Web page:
Drinking enough water to stay hydrated is always important, especially in the middle of summer. Although it is recommended to drink at least eight 8 oz glasses of water a day, you may need to drink more than that during the summer, especially if you are regularly sweating. This is because the human body is approximately 60% water and needs water to function properly. In fact, losing as little as 2% of your body’s water content can result in dehydration that causes fatigue, reduced brain function, and headaches or migraines.
Not only that, but drinking water is also especially important for your oral health. In addition to the simple fact that drinking water keeps you hydrated, it also helps to preserve your oral health. Here are some of the oral health benefits of drinking water:
When it comes to staying hydrated, some people choose soft drinks over water. However, soft drinks such as sodas, sports drinks, teas, and juices tend to contain large amounts of sugar. These sugars feed the bacteria responsible for tooth decay, which helps to promote bacterial growth. Not only that, but bacteria convert sugar in an acidic waste product that destroys the enamel and results in cavity formation. This means that the more sugar consumed, the more bacteria and the higher the risk of tooth decay. Sugary drinks have also been associated with type-2 diabetes and obesity. Conversely, water is able to keep you hydrated without increasing the risk of oral or overall health concerns.
Another problem with drinking soft drinks to stay hydrated is that they can contain acid. Soda, in particular, contains large amounts of tartaric, phosphoric, and/or citric acids. Even sugar-free soft drinks can still contain varying amounts of acids. Unfortunately, these acids increase the overall acidity in the mouth, which causes cavities to develop faster. This is because the acids from bacteria combine with the acids from sodas to erode the enamel quicker. Water, on the other hand, has a neutral pH of 7. This means that not only will it not make your mouth acidic, but drinking water can also help to reduce acidity in the mouth by balancing the pH.
Keeps the Mouth Clean
Drinking water also helps to keep your mouth clean in between brushing twice a day. Throughout the day, anything you eat or drink leaves some residue or debris on the surface of your teeth that bacteria can potentially feed off of. However, drinking water helps to flush away debris and residue to keep the surface of your teeth clean. Drinking water after a meal or consuming a soft drink is an easy and effective way to eliminate excess sugar and bacteria from the mouth. As mentioned before, drinking water also helps to reduce the acidity of your saliva. Ultimately, this helps to prevent tooth decay and gum disease.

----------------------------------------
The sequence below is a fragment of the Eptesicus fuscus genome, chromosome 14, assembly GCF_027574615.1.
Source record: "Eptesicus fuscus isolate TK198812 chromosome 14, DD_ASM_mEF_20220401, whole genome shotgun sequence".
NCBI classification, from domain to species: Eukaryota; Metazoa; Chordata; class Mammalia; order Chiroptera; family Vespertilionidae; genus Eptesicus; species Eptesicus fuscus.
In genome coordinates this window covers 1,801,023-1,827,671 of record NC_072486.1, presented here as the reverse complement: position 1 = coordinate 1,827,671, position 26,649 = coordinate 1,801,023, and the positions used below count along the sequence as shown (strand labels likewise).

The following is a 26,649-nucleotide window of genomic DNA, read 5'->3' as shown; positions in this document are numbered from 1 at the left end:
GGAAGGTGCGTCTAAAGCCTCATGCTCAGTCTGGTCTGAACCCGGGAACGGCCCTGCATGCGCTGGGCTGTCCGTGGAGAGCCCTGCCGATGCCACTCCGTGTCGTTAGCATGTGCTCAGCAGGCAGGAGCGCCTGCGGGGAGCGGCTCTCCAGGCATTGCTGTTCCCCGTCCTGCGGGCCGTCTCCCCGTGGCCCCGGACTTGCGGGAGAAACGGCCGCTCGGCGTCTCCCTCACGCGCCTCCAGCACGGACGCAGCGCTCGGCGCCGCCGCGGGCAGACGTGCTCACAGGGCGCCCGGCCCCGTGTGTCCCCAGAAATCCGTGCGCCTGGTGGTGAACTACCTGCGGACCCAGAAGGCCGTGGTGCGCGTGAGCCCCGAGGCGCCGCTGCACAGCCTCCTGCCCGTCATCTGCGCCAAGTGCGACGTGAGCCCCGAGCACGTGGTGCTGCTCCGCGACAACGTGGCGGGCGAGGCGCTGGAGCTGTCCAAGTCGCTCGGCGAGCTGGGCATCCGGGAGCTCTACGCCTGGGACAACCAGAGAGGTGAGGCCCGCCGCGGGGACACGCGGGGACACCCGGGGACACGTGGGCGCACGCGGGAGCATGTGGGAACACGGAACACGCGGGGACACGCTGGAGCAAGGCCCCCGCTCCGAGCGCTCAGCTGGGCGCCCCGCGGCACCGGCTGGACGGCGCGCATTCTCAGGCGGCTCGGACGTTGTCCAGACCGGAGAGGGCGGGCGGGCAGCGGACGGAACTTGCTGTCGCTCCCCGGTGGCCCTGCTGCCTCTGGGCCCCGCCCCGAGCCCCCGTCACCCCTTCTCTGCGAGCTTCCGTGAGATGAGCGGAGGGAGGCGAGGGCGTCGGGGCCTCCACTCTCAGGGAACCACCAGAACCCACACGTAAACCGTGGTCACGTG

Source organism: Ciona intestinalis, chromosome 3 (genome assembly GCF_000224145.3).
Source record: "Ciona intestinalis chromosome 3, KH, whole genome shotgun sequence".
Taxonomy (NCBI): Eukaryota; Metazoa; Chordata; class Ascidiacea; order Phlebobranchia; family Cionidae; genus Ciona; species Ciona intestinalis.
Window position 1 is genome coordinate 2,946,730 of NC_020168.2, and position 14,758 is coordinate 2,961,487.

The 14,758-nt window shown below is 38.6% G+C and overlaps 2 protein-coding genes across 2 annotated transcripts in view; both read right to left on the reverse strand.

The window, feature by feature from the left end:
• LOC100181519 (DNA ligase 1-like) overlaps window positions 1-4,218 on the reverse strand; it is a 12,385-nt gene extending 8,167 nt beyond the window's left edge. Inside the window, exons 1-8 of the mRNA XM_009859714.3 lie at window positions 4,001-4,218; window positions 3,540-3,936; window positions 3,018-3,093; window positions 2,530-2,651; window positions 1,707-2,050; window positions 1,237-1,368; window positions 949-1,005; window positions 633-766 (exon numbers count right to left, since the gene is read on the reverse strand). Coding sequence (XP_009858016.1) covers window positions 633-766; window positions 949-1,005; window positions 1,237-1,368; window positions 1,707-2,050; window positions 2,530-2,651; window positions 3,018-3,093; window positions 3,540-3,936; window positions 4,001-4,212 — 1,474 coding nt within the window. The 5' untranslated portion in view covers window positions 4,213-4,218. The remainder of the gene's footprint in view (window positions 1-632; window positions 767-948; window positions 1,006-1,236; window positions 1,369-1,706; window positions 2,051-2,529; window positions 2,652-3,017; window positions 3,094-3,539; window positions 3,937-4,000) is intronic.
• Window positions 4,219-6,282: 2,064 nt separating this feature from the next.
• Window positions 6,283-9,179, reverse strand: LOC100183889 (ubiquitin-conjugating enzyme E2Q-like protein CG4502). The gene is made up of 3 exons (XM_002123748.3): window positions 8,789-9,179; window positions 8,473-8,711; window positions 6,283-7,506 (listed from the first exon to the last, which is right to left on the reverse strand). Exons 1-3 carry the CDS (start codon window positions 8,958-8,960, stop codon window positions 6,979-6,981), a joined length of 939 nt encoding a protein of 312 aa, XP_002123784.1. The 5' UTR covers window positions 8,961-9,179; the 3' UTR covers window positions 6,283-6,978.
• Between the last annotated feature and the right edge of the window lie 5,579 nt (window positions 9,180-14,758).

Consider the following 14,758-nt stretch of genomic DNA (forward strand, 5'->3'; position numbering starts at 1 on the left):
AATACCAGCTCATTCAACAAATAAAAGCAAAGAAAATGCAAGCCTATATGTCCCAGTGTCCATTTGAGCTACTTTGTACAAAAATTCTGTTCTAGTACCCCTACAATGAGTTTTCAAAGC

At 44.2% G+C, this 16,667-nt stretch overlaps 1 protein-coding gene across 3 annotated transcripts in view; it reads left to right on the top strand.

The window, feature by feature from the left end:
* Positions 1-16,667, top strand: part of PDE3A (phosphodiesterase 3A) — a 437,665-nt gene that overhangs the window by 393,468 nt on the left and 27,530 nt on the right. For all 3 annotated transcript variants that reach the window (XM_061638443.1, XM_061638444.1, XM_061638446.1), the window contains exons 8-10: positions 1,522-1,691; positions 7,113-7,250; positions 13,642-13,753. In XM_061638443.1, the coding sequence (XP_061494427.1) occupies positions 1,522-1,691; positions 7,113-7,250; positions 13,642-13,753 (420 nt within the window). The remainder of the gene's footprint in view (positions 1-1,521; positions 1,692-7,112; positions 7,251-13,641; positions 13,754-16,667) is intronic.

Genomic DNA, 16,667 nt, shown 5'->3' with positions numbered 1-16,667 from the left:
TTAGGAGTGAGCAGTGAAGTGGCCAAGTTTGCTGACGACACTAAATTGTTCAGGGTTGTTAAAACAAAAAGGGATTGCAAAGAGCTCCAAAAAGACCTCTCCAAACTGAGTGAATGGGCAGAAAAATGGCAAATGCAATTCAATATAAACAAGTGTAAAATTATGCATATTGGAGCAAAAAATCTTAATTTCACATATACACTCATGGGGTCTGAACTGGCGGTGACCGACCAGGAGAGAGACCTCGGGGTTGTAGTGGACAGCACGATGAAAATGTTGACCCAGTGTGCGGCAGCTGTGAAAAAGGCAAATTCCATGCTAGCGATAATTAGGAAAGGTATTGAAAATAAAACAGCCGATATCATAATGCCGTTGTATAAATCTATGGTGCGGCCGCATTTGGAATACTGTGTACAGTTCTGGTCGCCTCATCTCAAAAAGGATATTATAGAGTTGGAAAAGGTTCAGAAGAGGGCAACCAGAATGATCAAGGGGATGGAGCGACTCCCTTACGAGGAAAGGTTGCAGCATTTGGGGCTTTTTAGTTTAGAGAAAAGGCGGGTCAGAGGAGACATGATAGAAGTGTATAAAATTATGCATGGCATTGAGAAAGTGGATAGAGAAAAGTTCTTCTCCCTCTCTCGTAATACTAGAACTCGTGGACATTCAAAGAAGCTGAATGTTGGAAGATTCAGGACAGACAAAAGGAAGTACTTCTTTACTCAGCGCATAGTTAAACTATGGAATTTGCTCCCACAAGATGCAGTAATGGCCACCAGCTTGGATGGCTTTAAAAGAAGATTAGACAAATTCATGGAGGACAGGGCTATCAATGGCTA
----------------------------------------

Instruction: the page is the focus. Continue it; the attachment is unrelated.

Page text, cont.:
Strengthens the Enamel
Nowadays, most drinking water is fluoridated, meaning that extra fluoride has been added to the water. Fluoride is used in toothpastes and other dental products because of its ability to strengthen the tooth enamel, making it more resistant to decay. In some cases, fluoride can also remineralize damaged enamel to prevent a cavity. While drinking soft drinks with sugar and acids actively damages your teeth, drinking fluoridated water actively makes them stronger.
Prevents Dry Mouth
Xerostomia is a condition in which the mouth cannot produce enough saliva to properly clean itself. In addition to being uncomfortable, dry mouth can result in bad breath, tooth decay, and gum disease as a result of excess bacteria in the mouth. Saliva is composed primarily of water, although it also contains enzymes, mucus, and electrolytes. Drinking more water helps your body produce more saliva, as well as helps keep the mouth clean.
Dr. Sarmad Channo, a Rochester, MI dentist, received his doctorate degree from New York University Dental School. Since then, he has continued studying to broaden his expertise and has also graduated from Progressive Orthodontic Seminars with the highest of honors. Dr. Channo has also served as an instructor for both the McGann Postgraduate School of Dentistry and Progressive Orthodontic Seminars.